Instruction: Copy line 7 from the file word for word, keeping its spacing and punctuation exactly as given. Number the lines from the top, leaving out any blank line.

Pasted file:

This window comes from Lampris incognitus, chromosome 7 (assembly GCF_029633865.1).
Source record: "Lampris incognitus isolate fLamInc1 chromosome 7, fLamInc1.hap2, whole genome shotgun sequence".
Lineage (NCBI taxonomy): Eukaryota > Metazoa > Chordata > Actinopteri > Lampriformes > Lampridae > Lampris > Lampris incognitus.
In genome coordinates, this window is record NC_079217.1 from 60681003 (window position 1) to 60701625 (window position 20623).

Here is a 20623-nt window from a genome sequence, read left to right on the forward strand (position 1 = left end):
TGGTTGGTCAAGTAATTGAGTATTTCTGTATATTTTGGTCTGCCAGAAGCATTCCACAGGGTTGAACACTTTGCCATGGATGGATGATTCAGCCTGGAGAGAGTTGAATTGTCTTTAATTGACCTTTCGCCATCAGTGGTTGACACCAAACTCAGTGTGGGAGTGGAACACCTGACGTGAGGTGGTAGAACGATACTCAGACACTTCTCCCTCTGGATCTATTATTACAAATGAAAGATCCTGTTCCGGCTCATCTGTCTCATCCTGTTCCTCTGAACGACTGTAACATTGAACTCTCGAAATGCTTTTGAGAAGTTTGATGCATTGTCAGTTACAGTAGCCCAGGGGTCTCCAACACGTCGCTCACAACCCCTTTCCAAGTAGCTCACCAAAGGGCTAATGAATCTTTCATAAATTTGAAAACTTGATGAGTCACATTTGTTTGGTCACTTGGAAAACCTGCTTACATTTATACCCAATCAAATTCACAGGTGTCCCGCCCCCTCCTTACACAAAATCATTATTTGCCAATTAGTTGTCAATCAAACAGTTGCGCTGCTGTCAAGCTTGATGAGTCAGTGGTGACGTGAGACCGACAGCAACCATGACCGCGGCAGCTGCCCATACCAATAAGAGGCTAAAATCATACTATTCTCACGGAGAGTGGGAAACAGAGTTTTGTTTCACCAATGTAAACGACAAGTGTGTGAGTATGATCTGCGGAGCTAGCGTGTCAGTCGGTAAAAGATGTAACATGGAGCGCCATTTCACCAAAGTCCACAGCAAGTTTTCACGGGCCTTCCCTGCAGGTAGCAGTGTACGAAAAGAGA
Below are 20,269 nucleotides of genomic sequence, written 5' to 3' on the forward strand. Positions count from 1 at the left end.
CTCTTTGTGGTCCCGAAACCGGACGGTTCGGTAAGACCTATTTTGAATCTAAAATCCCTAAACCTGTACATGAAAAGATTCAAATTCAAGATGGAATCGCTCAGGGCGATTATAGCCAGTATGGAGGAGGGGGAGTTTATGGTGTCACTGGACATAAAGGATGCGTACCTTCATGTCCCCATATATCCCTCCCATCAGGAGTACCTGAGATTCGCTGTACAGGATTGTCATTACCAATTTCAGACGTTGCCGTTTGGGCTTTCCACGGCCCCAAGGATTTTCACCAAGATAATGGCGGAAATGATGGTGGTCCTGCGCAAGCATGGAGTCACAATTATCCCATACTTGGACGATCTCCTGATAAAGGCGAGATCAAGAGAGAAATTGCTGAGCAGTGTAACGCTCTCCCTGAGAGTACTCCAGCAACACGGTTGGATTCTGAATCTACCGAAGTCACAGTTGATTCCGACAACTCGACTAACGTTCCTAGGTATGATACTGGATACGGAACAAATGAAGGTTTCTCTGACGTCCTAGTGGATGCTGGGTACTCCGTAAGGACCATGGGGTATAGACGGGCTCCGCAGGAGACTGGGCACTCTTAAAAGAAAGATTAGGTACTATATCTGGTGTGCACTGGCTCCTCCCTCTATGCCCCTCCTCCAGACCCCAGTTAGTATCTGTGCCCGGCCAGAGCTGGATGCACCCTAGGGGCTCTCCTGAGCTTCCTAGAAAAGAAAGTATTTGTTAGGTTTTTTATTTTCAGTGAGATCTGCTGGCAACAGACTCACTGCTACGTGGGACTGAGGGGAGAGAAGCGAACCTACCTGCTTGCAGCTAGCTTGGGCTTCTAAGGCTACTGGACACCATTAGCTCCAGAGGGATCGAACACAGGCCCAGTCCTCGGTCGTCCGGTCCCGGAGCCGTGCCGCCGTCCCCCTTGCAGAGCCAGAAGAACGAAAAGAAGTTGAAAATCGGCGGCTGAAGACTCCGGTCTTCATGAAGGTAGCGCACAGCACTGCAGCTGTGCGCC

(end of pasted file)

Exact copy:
Below are 20,269 nucleotides of genomic sequence, written 5' to 3' on the forward strand. Positions count from 1 at the left end.